With the establishment of newborn hearing screening programs to evaluate hearing status at birth, the number of infants identified with UHL is on the rise and the need to understand the impact of UHL in children has gained recent attention.22
In this pilot study, we have begun to investigate whether patterns of functional connectivity associated with central auditory processes and executive function in children with UHL differ from NH siblings using rs-fcMRI. Resting state fcMRI measures offer the advantage of independence from task protocols, so results are not dependent on subjects' attention or performance. These methods also carry the promise of demonstrating how the brain's functional architecture, as revealed by functional connectivity, is modified in the presence of UHL.10
The results of this pilot study show that rs-fcMRI can identify differences in the brain's functional network architecture when comparing children with UHL and children with NH. Because the degree to which UHL might alter auditory processing networks is unknown, we chose to examine children with severe-to-profound UHL rather than those with less severe UHL. We found differences between children with UHL and NH in multiple networks. The left IPL seed, the only seed to show consistent mean regionwise t-test differences between controls and both UHL groups in this study, is a fronto-parietal region (trial level control) involved in sustained task set maintenance activity.8
The posterior operculum region, which is more correlated to left IPL in UHL subjects than controls, is close to a region found by Julie Fiez and colleagues to be related to echoic memory (personal communication, Steve Petersen). This same region found by Feiz and colleagues is thought to be involved with domain-general working memory.23
A possible interpretation is that UHL subjects need more subvocal rehearsal to stay on task than controls, so have strengthened this functional connection.
The conjunction analysis identified seed regions associated with auditory, sensorimotor, default mode, and phonological networks, as well as cingular opercular and frontoparietal task control networks, whose patterns of correlation differed between children with UHL and NH. Particularly noteworthy are the differences in the frontoparietal and cingulo-opercular networks, which are related to task level control, a type of executive function, involving rapid/adaptive and sustained/maintenance control, respectively.15, 24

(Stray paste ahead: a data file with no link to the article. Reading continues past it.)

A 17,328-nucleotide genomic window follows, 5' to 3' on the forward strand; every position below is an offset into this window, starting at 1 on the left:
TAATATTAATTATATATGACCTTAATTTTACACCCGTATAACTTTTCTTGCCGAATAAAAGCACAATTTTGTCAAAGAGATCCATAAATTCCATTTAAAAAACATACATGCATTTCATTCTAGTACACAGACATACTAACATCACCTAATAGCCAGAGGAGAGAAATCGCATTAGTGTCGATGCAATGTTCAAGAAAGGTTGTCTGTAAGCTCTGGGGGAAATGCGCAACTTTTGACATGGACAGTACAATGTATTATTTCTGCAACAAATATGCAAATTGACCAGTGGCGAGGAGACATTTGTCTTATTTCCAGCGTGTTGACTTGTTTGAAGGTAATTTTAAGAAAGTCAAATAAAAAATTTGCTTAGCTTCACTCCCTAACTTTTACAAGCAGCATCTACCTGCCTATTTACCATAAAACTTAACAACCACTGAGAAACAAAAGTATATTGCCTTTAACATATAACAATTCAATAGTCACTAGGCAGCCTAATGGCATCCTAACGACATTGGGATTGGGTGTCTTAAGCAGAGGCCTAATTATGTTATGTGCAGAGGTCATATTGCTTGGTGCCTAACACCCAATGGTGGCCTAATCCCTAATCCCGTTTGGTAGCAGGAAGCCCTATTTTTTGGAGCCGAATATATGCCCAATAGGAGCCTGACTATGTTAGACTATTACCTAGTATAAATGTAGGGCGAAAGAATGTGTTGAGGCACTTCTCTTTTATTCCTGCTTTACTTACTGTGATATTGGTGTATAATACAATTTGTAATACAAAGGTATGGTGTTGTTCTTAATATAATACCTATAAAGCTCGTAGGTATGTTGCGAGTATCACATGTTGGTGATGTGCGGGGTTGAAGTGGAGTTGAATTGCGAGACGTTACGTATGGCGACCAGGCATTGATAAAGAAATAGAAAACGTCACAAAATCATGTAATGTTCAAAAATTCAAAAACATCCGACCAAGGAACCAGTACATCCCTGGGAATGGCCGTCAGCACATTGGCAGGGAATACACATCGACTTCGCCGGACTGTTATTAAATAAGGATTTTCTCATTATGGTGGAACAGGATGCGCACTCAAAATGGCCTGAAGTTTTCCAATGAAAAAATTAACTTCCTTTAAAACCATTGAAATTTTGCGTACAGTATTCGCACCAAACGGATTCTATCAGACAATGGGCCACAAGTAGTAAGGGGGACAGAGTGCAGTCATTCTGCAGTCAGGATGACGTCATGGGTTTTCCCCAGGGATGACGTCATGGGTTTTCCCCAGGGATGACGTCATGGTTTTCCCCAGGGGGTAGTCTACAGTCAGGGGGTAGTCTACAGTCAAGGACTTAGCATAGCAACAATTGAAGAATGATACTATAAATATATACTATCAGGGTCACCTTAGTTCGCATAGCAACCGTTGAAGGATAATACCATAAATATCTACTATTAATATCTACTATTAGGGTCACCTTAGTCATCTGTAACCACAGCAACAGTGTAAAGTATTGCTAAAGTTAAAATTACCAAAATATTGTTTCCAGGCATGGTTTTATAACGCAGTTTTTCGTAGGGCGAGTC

Differences in brain networks responsible for these functions could explain some of the educational and behavioral problems experienced by children with UHL, and are further explicated below.
Regions from show correlations that are stronger in subjects with UHL than in controls. The middle temporal gyrus has been shown to be involved in auditory sentence comprehension in children.25
Atypical functional connectivity with the parahippocampal gyrus might handicap children with UHL since it has been widely implicated in both place processing and episodic memory, while Aminoff et al. argue that parahippocampal cortex plays a central role in contextual associative processing.26
The mid-cingulate region has been associated with cognitive processes such as error detection, salience, decision-making, attention to stimuli and anticipation.27
Sensorimotor seeds showed atypical connectivity with all of our conjunction analysis regions, including but not limited to motor mouth regions. This finding may help explain the high rates of speech problems and need for speech therapy among children with UHL in this study.
The implications of decreased functional connectivity in the medial globus pallidus (), an output nucleus of the basal ganglia, are unclear. Globus pallidus has been implicated in disorders of attention and impulsivity,28, 29
so perhaps future studies should quantify even subclinical attention and impulsivity issues in UHL patients and controls.
A recent fMRI study comparing children with UHL to children with NH using narrowband noise and speech-in-noise tasks found that children with UHL had less activation of auditory, auditory association, and attention areas than NH controls.30
Our study adds to Propst et al.'s results since the design differs in two primary ways. First, our study looked at functional connections in subjects at rest instead of using tasks to identify brain activations. Second, we identified possible differences in connections to executive function, default, and sensorimotor regions in addition to auditory pathways. Both studies found differences between NH controls and children with UHL that warrant further study.
A major limitation of our study is the small sample size. As this was a pilot study, our primary goal was to demonstrate that it is possible to identify differing patterns of inter-regional brain connectivity in children with UHL versus siblings with NH. Now that we have demonstrated the feasibility of our methods and generated preliminary data, we will expand the study to include more participants as well as examine differences in the language regions of the brain such as Broca's and Wernicke's areas, and those involved in visual processing.
In addition to performing rs-fcMRI scans on the subjects we have included thus far, we performed cognitive, achievement, language, and audiologic testing on each subject scanned, which we will correlate with the rs-fcMRI data. We will use these data to identify relationships between patterns of brain network activity and specific education-related difficulties in children with UHL. Understanding these networks could lead to targeted interventions, beyond amplification of sound to the impaired ear, and possibly better educational outcomes. Collectively, these findings could ultimately affect the provision of sensory devices and rehabilitation strategies specific to UHL.